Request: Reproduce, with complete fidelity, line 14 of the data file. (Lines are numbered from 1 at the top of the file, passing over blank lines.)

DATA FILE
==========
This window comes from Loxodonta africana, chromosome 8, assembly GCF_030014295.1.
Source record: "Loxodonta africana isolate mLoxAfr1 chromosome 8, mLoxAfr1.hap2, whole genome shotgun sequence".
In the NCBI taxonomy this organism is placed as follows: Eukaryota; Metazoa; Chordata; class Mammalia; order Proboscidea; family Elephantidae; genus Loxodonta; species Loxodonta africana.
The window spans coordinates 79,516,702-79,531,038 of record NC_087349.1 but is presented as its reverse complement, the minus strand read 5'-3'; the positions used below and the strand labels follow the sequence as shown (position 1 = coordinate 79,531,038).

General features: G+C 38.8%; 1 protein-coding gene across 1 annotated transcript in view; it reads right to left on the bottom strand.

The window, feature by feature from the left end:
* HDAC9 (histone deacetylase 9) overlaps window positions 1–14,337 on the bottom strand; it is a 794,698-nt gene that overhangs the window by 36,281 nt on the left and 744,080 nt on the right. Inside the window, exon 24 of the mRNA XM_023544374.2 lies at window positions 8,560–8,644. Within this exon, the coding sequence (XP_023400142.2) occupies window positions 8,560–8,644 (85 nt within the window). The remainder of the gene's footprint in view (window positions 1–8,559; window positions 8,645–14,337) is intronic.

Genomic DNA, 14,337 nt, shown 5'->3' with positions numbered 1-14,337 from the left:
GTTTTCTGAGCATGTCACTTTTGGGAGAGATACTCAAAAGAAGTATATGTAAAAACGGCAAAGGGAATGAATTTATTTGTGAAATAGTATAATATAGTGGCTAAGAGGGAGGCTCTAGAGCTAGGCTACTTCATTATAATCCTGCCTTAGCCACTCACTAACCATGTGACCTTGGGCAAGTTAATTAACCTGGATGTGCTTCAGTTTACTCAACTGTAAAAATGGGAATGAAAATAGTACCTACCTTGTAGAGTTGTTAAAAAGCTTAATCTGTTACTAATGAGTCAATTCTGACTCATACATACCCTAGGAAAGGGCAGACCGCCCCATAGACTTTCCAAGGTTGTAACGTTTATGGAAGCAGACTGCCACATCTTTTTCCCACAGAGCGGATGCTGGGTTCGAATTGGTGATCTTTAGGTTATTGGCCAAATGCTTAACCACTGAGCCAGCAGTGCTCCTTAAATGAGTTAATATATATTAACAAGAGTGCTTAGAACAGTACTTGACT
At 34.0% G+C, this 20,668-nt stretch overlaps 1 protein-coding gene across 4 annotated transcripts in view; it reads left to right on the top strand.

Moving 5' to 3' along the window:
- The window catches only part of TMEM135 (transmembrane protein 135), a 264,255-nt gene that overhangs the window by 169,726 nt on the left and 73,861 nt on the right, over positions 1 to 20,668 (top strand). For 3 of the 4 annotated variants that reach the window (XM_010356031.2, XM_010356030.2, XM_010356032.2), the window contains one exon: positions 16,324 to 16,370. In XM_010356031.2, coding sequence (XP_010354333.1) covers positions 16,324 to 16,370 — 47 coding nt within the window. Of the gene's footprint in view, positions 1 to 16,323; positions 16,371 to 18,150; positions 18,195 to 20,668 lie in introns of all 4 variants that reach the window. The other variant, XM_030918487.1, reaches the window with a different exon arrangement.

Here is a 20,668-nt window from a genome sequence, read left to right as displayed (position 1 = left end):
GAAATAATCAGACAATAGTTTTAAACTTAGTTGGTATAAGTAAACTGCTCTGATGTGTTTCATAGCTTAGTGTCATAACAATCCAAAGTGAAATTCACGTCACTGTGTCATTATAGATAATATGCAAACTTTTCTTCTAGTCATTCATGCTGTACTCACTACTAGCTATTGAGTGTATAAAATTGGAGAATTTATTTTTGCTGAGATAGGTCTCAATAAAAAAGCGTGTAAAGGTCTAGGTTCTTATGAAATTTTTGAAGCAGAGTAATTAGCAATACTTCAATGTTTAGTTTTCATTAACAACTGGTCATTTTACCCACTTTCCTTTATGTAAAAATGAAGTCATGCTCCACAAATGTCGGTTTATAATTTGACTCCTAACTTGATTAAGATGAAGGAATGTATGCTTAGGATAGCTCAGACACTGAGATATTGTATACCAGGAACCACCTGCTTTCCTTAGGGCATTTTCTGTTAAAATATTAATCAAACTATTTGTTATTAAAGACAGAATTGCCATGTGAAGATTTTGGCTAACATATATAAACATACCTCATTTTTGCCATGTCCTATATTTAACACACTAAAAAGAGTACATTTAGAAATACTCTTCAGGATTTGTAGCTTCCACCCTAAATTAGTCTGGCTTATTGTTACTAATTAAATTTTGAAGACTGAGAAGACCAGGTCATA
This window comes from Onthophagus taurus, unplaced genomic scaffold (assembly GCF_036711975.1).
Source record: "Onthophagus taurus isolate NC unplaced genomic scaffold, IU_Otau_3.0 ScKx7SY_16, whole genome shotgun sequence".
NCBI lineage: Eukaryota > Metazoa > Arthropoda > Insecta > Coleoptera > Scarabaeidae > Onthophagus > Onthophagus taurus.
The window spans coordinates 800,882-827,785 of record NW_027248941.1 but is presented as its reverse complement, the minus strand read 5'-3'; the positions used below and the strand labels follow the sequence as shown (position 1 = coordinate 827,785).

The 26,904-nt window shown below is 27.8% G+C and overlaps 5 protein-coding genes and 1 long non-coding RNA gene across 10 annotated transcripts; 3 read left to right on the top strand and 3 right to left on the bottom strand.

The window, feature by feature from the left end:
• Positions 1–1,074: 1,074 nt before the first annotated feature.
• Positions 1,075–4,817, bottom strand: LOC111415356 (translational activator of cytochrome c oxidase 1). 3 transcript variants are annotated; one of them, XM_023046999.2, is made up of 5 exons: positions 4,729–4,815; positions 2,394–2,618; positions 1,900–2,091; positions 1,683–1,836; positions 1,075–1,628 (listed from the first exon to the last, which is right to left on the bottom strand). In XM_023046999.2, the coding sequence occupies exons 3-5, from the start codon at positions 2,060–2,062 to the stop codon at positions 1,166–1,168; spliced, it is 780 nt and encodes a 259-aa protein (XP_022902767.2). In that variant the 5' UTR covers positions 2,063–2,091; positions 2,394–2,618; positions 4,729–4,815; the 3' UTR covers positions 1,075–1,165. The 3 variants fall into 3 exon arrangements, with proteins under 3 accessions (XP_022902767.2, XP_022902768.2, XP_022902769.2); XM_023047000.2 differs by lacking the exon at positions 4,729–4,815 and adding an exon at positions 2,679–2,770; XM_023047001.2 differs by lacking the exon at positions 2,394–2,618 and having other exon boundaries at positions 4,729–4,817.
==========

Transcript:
GAAATAATCAGACAATAGTTTTAAACTTAGTTGGTATAAGTAAACTGCTCTGATGTGTTTCATAGCTTAGTGTCATAACAATCCAAAGTGAAATTCACGTCACTGTGTCATTATAGATAATATGCAAACTTTTCTTCTAGTCATTCATGCTGTACTCACTACTAGCTATTGAGTGTATAAAATTGGAGAATTTATTTTTGCTGAGATAGGTCTCAATAAAAAAGCGTGTAAAGGTCTAGGTTCTTATGAAATTTTTGAAGCAGAGTAATTAGCAATACTTCAATGTTTAGTTTTCATTAACAACTGGTCATTTTACCCACTTTCCTTTATGTAAAAATGAAGTCATGCTCCACAAATGTCGGTTTATAATTTGACTCCTAACTTGATTAAGATGAAGGAATGTATGCTTAGGATAGCTCAGACACTGAGATATTGTATACCAGGAACCACCTGCTTTCCTTAGGGCATTTTCTGTTAAAATATTAATCAAACTATTTGTTATTAAAGACAGAATTGCCATGTGAAGATTTTGGCTAACATATATAAACATACCTCATTTTTGCCATGTCCTATATTTAACACACTAAAAAGAGTACATTTAGAAATACTCTTCAGGATTTGTAGCTTCCACCCTAAATTAGTCTGGCTTATTGTTACTAATTAAATTTTGAAGACTGAGAAGACCAGGTCATA